Volume 7 Supplement 5
APBioNet – Fifth International Conference on Bioinformatics (InCoB2006)
Projections for fast protein structure retrieval
 Sourangshu Bhattacharya^{1},
 Chiranjib Bhattacharyya^{1, 2}Email author and
 Nagasuma R Chandra^{2}
https://doi.org/10.1186/147121057S5S5
© Bhattacharya et al; licensee BioMed Central Ltd 2006
Published: 18 December 2006
Abstract
Background
In recent times, there has been an exponential rise in the number of protein structures in databases e.g. PDB. So, design of fast algorithms capable of querying such databases is becoming an increasingly important research issue. This paper reports an algorithm, motivated from spectral graph matching techniques, for retrieving protein structures similar to a query structure from a large protein structure database. Each protein structure is specified by the 3D coordinates of residues of the protein. The algorithm is based on a novel characterization of the residues, called projections, leading to a similarity measure between the residues of the two proteins. This measure is exploited to efficiently compute the optimal equivalences.
Results
Experimental results show that, the current algorithm outperforms the state of the art on benchmark datasets in terms of speed without losing accuracy. Search results on SCOP 95% nonredundant database, for fold similarity with 5 proteins from different SCOP classes show that the current method performs competitively with the standard algorithm CE. The algorithm is also capable of detecting nontopological similarities between two proteins which is not possible with most of the state of the art tools like Dali.
Background
Retrieval of similar proteins from a database is a fundamental problem in Bioinformatics. Traditionally, similarity is defined in terms of scores of optimal sequence alignment between the amino acid sequences of the two proteins involved. However, it is well known that structures of proteins relate more accurately to their functions and evolutionary history than amino acid sequences. Thus, retrieval of structurally similar proteins becomes an important problem.
There has been a very rapid growth in the number of structures in protein databases in the past few years, with PDB [1] having more than 32000 structures (about 24 GB of data). Very fast algorithms are required for searching through such a huge amount of data for similar proteins. Many protein structure comparison algorithms have been proposed for finding out the extent of similarity between two proteins. Unfortunately, the formulations have turned out to be NPHard [2].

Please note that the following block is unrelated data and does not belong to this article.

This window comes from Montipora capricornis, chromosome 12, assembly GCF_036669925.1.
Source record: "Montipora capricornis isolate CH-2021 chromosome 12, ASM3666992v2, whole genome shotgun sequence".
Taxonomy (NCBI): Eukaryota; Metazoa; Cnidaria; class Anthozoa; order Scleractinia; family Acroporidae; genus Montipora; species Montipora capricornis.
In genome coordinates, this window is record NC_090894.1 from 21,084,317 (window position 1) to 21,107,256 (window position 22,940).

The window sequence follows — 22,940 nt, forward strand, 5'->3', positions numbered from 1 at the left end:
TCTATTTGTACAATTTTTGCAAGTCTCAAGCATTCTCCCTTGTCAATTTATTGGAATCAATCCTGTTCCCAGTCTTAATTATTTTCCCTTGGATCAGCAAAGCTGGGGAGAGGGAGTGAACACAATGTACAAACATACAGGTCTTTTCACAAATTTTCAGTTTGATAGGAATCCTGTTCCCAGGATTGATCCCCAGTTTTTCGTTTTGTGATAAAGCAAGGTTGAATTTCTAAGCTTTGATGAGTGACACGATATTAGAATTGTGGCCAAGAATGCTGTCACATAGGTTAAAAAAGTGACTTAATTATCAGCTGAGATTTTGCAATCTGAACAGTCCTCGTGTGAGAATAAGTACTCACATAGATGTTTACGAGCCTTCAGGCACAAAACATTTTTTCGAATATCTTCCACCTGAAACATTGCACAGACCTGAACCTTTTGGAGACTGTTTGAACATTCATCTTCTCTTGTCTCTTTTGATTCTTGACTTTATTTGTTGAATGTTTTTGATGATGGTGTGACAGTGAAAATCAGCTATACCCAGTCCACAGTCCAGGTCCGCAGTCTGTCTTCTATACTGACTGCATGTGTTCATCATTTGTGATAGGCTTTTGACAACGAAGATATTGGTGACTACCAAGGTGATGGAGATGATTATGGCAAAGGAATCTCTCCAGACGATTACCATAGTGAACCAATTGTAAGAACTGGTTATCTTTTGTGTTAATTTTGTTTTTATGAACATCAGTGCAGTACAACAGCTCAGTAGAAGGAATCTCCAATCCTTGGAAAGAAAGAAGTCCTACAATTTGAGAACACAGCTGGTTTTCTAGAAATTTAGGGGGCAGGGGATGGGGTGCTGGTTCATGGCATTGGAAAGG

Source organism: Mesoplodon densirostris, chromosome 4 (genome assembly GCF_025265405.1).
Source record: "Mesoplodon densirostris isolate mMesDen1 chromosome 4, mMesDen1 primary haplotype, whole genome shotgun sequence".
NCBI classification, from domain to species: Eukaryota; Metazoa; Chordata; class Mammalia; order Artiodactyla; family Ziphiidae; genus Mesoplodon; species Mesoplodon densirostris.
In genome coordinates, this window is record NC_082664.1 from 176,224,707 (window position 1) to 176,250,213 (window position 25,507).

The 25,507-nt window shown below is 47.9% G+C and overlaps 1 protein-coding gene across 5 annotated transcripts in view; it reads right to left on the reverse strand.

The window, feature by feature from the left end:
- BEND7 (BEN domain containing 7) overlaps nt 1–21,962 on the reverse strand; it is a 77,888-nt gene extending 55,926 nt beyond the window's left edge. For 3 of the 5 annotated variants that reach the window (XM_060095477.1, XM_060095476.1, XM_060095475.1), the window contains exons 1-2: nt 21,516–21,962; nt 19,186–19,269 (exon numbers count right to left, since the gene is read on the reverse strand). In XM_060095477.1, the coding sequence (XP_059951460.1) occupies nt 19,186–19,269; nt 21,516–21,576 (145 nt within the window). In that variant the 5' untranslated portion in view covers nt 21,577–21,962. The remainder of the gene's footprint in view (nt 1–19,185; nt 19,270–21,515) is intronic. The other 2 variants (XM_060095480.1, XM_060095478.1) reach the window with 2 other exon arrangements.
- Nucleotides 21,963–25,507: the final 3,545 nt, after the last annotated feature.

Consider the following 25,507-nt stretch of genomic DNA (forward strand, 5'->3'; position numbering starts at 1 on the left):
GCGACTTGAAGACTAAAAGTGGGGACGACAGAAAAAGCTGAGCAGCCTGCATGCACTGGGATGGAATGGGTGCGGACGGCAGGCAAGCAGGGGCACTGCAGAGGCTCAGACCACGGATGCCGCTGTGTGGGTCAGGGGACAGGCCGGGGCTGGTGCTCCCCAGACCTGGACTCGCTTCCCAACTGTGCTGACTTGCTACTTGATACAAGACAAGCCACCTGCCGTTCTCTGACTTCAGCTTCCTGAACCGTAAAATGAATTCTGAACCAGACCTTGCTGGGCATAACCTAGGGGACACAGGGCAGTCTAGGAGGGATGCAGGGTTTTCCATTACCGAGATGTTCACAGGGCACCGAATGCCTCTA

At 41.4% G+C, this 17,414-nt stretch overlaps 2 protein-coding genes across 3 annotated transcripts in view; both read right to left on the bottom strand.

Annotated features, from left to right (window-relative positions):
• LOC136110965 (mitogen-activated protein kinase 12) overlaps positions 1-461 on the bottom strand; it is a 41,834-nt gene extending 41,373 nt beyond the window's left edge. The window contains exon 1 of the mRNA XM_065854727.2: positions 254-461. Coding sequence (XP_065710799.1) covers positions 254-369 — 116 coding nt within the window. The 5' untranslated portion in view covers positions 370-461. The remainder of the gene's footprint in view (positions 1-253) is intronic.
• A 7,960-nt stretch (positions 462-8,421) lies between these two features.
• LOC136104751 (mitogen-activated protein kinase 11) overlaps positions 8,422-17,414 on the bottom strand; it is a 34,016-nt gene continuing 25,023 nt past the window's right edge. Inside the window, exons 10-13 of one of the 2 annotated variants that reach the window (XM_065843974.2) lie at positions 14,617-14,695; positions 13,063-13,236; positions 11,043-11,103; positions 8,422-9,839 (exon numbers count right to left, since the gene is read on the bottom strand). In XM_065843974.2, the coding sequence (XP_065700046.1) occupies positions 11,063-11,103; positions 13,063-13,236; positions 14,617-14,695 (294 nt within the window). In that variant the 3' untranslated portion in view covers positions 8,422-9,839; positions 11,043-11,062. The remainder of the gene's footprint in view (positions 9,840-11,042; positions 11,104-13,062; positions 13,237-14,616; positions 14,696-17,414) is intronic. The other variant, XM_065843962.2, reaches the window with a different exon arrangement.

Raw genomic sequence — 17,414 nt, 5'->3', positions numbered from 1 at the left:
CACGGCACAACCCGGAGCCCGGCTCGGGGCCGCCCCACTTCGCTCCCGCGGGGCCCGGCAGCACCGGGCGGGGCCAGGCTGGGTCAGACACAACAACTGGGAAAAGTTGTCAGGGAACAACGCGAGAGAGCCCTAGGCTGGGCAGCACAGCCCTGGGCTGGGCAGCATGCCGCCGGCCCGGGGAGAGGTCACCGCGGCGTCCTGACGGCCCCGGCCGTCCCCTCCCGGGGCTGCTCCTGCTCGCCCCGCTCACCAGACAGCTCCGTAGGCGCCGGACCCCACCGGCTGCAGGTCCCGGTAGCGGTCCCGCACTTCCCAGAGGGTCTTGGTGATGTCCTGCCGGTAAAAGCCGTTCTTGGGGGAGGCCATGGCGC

Many heuristics have been proposed for comparing protein structures, e.g. Dali [3, 4], Calpha match [5], LOCK [6], SSAP [7], etc. Two main issues about protein structure comparison algorithms are:

To what extent are extra atoms (those that are not present in the other structure) called indels tolerated.

Whether nontopological similarities (those not following sequence order of the protein) are detected.
Unfortunately, most of the above mentioned algorithms are very slow for searching through databases of size similar to PDB. CE [8] was designed to search through PDB, and is very fast. However, it can't detect nontopological similarities. This is a limitation as many types of nontopological similarities (e.g. circular permutations [9–11]) are known to exist in nature. Some algorithms, e.g. [5] and [12] are capable of detecting nontopological similarities.
The aim in this paper, is to derive an alternate formulation of the protein structure comparison problem, resulting in development of a fast algorithm for comparing protein structures, called Matchprot. Moreover, this algorithm is capable of detecting nontopological similarities. Our formulation is motivated from the distance matrix overlap formulation [3]. A novel characterization of the residues of a protein in the context of its overall structure is calculated by projecting them on the real line in a neighborhood preserving way. This characterization is used to define a similarity function between the residues of two proteins and find the optimal equivalences. Our method is closely related to the Umeyama's method of matching weighted graphs [13] which uses eigenvectors of adjacency matrices.
Speedup in the computation of alignment is achieved by using the similarity function between residues from two structures, as opposed to similarity function on pairs of residues defined by the distance matrix formulation. Such an attempt has been made in SSAP [7], by using two level dynamic programming (DP). However, no single representation of each residue is obtained, leading to similarity scores with conflicting residue equivalences. Moreover, for every pair of residues a DP has to be run, making the program very slow. The current algorithm gives a single projection of the residues on the real line using eigenvector decomposition, for which highly efficient algorithms are known. Also, methods described in [6] and [14] use an initial secondary structure alignment to derive similarity score between residues. The current algorithm takes only tertiary structure into account and computes the alignment in one step, not iteratively.